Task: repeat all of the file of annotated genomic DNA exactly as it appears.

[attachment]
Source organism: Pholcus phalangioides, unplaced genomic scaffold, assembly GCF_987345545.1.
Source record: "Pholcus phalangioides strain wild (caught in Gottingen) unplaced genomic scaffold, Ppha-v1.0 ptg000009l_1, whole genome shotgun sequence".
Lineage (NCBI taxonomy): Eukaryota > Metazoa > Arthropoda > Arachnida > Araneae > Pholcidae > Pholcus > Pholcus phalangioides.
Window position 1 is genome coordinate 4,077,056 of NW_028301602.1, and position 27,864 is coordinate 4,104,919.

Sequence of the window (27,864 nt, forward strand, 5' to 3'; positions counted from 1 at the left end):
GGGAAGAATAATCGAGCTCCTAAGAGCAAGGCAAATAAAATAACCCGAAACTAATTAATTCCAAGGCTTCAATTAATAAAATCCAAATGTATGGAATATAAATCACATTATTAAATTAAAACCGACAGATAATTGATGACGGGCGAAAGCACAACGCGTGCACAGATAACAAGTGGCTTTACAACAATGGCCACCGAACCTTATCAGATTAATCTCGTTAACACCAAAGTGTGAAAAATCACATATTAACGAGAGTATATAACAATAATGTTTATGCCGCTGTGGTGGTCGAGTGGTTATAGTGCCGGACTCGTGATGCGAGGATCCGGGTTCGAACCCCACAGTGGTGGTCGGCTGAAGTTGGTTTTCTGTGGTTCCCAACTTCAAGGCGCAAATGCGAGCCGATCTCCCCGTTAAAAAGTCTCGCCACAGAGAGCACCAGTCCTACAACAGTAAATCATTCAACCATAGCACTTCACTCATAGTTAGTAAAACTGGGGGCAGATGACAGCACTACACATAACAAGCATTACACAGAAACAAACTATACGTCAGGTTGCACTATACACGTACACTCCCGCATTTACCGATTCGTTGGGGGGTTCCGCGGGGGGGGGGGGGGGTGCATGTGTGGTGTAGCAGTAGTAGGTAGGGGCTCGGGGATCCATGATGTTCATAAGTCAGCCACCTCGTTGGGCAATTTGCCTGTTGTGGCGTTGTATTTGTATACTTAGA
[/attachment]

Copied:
Source organism: Pholcus phalangioides, unplaced genomic scaffold, assembly GCF_987345545.1.
Source record: "Pholcus phalangioides strain wild (caught in Gottingen) unplaced genomic scaffold, Ppha-v1.0 ptg000009l_1, whole genome shotgun sequence".
Lineage (NCBI taxonomy): Eukaryota > Metazoa > Arthropoda > Arachnida > Araneae > Pholcidae > Pholcus > Pholcus phalangioides.
Window position 1 is genome coordinate 4,077,056 of NW_028301602.1, and position 27,864 is coordinate 4,104,919.

Sequence of the window (27,864 nt, forward strand, 5' to 3'; positions counted from 1 at the left end):
GGGAAGAATAATCGAGCTCCTAAGAGCAAGGCAAATAAAATAACCCGAAACTAATTAATTCCAAGGCTTCAATTAATAAAATCCAAATGTATGGAATATAAATCACATTATTAAATTAAAACCGACAGATAATTGATGACGGGCGAAAGCACAACGCGTGCACAGATAACAAGTGGCTTTACAACAATGGCCACCGAACCTTATCAGATTAATCTCGTTAACACCAAAGTGTGAAAAATCACATATTAACGAGAGTATATAACAATAATGTTTATGCCGCTGTGGTGGTCGAGTGGTTATAGTGCCGGACTCGTGATGCGAGGATCCGGGTTCGAACCCCACAGTGGTGGTCGGCTGAAGTTGGTTTTCTGTGGTTCCCAACTTCAAGGCGCAAATGCGAGCCGATCTCCCCGTTAAAAAGTCTCGCCACAGAGAGCACCAGTCCTACAACAGTAAATCATTCAACCATAGCACTTCACTCATAGTTAGTAAAACTGGGGGCAGATGACAGCACTACACATAACAAGCATTACACAGAAACAAACTATACGTCAGGTTGCACTATACACGTACACTCCCGCATTTACCGATTCGTTGGGGGGTTCCGCGGGGGGGGGGGGGGGTGCATGTGTGGTGTAGCAGTAGTAGGTAGGGGCTCGGGGATCCATGATGTTCATAAGTCAGCCACCTCGTTGGGCAATTTGCCTGTTGTGGCGTTGTATTTGTATACTTAGA